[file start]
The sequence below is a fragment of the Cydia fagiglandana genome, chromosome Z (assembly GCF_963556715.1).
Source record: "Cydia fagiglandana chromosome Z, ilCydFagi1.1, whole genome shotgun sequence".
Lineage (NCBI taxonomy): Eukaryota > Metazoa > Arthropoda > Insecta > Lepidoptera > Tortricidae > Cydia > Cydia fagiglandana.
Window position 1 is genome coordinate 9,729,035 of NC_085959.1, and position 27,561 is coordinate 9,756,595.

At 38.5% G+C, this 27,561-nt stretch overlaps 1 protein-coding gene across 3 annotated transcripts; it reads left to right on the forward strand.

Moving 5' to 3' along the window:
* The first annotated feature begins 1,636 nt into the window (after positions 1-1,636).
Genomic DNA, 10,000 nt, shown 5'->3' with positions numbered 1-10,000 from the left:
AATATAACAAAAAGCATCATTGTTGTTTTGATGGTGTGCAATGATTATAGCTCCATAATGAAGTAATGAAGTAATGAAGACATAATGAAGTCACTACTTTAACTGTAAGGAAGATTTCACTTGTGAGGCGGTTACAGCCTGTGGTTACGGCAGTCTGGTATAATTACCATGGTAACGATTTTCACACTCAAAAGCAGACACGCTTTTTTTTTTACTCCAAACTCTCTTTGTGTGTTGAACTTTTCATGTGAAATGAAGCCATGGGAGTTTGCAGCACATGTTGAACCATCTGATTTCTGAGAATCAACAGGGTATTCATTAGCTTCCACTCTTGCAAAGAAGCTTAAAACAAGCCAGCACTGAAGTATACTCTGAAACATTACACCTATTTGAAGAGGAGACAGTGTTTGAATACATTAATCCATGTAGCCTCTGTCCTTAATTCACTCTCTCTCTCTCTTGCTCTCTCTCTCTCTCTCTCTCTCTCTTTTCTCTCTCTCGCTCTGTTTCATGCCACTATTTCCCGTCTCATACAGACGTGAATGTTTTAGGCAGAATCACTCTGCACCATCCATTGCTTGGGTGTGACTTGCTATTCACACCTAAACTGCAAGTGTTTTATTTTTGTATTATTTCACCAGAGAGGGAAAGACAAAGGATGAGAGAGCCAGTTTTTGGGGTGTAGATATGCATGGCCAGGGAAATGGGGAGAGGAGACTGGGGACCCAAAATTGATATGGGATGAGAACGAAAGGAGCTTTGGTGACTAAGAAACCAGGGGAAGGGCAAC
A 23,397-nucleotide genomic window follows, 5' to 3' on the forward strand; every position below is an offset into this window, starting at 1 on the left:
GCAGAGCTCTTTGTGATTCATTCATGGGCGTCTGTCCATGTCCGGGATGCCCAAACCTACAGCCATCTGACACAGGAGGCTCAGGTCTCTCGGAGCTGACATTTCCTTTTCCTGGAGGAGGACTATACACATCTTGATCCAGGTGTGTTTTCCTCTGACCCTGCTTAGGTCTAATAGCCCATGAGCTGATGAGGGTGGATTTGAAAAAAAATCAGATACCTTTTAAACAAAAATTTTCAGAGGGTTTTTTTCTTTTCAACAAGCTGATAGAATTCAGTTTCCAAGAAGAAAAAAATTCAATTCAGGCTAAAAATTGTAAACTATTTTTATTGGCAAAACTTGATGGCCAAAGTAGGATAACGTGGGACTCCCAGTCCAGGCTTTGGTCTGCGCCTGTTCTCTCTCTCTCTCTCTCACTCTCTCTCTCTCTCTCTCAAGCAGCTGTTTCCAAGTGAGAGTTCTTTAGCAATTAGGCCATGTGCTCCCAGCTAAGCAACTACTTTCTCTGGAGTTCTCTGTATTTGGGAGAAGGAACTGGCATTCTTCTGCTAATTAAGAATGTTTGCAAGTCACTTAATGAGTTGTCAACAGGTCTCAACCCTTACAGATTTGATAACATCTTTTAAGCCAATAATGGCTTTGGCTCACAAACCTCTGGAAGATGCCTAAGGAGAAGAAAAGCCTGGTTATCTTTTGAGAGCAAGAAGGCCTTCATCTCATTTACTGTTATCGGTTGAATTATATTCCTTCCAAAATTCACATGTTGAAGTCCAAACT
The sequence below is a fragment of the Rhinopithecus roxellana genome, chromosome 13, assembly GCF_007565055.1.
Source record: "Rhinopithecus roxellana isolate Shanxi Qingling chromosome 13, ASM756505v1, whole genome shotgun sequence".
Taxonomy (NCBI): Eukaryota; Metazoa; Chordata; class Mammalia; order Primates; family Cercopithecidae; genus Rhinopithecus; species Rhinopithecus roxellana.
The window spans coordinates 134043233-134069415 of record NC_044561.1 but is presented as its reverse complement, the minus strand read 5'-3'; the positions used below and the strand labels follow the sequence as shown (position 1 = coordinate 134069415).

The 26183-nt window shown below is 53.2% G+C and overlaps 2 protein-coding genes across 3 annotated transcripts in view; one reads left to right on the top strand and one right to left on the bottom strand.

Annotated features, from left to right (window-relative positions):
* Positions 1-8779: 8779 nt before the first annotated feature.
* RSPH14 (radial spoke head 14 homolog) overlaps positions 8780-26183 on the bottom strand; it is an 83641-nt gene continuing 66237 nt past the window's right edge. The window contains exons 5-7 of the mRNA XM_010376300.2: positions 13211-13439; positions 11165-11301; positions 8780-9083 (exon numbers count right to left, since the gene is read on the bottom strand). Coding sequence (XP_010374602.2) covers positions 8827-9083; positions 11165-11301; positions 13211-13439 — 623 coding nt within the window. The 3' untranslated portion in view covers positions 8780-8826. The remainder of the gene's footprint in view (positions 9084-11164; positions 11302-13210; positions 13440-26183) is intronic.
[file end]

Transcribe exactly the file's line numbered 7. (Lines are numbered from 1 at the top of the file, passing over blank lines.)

* The first annotated feature begins 1,636 nt into the window (after positions 1-1,636).